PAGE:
Eh...so you're really concerned about having an extra pointer to theManager? If that's going to cause problems, then you have bigger issues than this code.

    The correct answer is that you wouldn't write this code because it clearly lacks enough frames to securely mediate the manager.



  • @JoeCool said:

    public List<MyObjectType> getMyObject()

    Returning multiple MyObjects when the method name tells me I'm only getting one is TRWTF amirite?
    Its even worse where I work,

         MyObject.Foo = GetSomeFoos();   //  returns one foo
    

    also what's with Java lacking a naming convention to separate classes and interfaces?



  • @DanceMaster said:

    @JoeCool said:
    public List<MyObjectType> getMyObject()

    Returning multiple MyObjects when the method name tells me I'm only getting one is TRWTF amirite?
    Its even worse where I work,

         MyObject.Foo = GetSomeFoos();   //  returns one foo
    

    also what's with Java lacking a naming convention to separate classes and interfaces?

    No, TRWTF are those picking apart redacted pseudocode and being completely off topic



  • @Pascal said:

    Clear, yes, but I would never write that because it needlessly allocates ram and immediately releases it.  IMHO a good programmer never allocates ram they don't need.

    And a great programmer would realise that the compiler is not the retarded child that needs constant hand-holding like it used to in the early 1990's.

    Compilers are smarter than you are. Do us all a favour and just write clear code; Trust the compiler to make the best of it.



  • TRWTF no-one has noticed this thread number. 100x100 (hex, dec)!




  • public List<MyObjectType> getMyObject()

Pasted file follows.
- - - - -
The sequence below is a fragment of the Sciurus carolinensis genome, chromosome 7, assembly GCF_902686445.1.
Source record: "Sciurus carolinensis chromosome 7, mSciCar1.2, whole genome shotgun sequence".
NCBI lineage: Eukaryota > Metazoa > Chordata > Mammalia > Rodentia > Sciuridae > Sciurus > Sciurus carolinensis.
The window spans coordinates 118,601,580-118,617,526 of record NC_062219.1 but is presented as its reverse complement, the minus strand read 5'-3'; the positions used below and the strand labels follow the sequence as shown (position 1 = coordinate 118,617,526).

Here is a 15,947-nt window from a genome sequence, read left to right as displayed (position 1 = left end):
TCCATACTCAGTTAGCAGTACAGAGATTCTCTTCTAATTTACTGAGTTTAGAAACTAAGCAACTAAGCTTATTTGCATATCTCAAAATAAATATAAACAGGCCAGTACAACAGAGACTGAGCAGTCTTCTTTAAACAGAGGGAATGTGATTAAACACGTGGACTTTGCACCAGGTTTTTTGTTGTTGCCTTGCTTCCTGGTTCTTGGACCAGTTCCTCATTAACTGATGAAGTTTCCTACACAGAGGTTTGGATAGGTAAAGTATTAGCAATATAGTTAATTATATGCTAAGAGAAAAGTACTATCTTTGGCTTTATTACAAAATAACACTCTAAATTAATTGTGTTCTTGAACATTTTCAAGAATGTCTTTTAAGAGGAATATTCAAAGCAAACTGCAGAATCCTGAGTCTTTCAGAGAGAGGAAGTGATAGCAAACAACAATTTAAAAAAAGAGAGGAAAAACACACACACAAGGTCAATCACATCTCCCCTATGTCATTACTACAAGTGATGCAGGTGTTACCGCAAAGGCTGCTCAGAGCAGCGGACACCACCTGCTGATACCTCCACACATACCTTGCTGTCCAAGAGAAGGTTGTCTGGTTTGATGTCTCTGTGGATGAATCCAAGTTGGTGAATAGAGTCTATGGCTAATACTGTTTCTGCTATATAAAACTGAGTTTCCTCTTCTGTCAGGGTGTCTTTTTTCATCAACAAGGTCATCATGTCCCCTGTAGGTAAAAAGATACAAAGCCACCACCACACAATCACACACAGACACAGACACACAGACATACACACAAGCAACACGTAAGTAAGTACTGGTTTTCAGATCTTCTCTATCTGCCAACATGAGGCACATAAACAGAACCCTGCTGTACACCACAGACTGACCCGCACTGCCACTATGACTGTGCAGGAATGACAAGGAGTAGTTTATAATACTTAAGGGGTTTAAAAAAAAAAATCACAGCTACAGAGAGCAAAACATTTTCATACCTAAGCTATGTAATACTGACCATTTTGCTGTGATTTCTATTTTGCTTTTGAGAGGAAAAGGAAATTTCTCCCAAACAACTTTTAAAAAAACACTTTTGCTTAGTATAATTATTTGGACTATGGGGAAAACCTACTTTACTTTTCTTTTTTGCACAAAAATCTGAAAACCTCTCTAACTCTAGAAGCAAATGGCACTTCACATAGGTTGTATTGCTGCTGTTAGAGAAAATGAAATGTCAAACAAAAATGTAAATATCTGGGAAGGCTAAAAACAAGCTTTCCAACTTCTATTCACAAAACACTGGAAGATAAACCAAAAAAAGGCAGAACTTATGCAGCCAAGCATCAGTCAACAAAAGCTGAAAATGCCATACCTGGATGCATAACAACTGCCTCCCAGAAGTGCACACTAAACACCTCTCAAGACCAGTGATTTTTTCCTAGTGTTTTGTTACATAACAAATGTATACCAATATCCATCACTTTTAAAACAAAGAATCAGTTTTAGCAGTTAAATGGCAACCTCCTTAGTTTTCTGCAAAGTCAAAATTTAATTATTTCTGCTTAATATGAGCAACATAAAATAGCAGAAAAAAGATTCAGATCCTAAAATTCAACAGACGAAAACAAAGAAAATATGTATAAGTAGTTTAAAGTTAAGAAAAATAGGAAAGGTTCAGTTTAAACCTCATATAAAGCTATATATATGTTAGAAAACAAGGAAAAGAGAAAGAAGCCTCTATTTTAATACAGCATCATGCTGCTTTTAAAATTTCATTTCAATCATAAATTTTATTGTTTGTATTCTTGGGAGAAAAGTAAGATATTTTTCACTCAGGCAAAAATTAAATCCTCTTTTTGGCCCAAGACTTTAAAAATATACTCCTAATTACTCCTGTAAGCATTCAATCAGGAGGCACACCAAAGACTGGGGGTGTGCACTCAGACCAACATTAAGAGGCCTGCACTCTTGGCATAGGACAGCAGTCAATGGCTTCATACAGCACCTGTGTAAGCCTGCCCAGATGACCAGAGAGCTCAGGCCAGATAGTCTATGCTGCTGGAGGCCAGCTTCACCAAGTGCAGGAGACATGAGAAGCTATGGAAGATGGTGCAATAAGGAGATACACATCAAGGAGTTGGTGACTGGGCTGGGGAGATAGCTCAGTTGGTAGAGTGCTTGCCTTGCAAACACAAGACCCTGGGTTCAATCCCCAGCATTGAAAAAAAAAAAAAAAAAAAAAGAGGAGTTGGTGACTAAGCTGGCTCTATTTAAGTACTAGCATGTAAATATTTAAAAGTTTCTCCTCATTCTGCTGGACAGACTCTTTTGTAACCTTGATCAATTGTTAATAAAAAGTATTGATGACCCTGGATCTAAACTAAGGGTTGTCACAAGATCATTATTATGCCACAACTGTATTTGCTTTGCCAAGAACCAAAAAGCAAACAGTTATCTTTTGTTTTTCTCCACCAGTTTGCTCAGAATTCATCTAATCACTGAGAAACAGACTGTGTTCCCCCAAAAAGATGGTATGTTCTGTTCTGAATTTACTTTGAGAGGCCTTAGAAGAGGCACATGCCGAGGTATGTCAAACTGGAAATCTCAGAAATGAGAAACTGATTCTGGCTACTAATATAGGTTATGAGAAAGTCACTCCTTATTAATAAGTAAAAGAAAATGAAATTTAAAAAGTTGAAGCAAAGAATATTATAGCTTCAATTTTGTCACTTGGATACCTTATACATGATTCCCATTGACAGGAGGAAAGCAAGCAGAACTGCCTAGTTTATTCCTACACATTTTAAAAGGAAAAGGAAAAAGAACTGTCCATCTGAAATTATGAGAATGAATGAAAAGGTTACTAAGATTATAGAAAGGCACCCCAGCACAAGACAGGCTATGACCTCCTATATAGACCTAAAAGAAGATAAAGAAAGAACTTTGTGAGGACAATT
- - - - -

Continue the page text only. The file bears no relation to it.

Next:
{
    // Error checking is for wusses.
    MyManagerObject myManager = getTheManager();
    List<MyObjectType> result = new ArrayList<MyObjectType>();
    copyMyObjectsFromManager(myManager, result);
    return result;
    }



  • @Pascal said:

    Clear, yes, but I would never write that because it needlessly allocates ram and immediately releases it.  IMHO a good programmer never allocates ram they don't need.  Your code will cause more failures than the original, whether it causes an immediate OOM, contributes to memory fragmentation, or even data corruption if "result" experiences a bit flip error or similar.

    Interesting.  Let's break this down.

    IMHO a good programmer never allocates ram they don't need. Your code will cause more failures than the original, whether it causes an immediate OOM...

    Yup. That's why compilers generate "unused variable" warnings.  Initializing a variable is not declaring unused memory. In fact, in normal operation you are allocating the space for that variable anyway, and uninitialized variables have way more risk than allocating a local with the space of a pointer.

    ...contributes to memory fragmentation...

    The only memory allocated by the initialization to null is in in the stack, where it allocates enough space to hold a pointer.  There's nothing to fragment here.

    ...or even data corruption if "result" experiences a bit flip error or similar.

    If you're that worried about bit flips you're going to be using a system with ECC memory or at the very least parity checking.  Your processor will also have the capability to fire an interrupt in the event of such a parity or ECC error.

     



  • @MiffTheFox said:

    public List getMyObject()
    {
    // Error checking is for wusses.
    MyManagerObject myManager = getTheManager();
    List result = new ArrayList();
    copyMyObjectsFromManager(myManager, result);
    return result;
    }

     IF....(all of the folllowing)

     1) having getTheManager() returning null is an exceptional condition...
     2) there is not need for explicit logging/diagnosis at this level

    Then indeed error checking may be completely unnecessary,  achieving  a "minimal yet complete" solution (always a goal) is indeed to leave out the eror checking.



  • @JoeCool said:

    Why do some people insist on doing this pattern:

    public List<MyObjectType> getMyObject()

    {

      MyManagerObject myManager = getTheManager();

      if ( myManager != null )

      {

        List<MyObjectType> result = new ArrayList<MyObjectType>();

        copyMyObjectsFromManager(myManager, result);

        return result;

      }

      else

      {

        return null;

      }

    }

    why the else ???

    Because with that structure, you can easily comment out the "return result" and then add more "process this stuff a whole bunch more and THEN return the result" after the "else" clause without loosing any logic or having to shuffle anything around or making it any harder to read / understand.



  • Just follow uncle Bob's advice and never return null! Why for the love of god would the manager ever be null?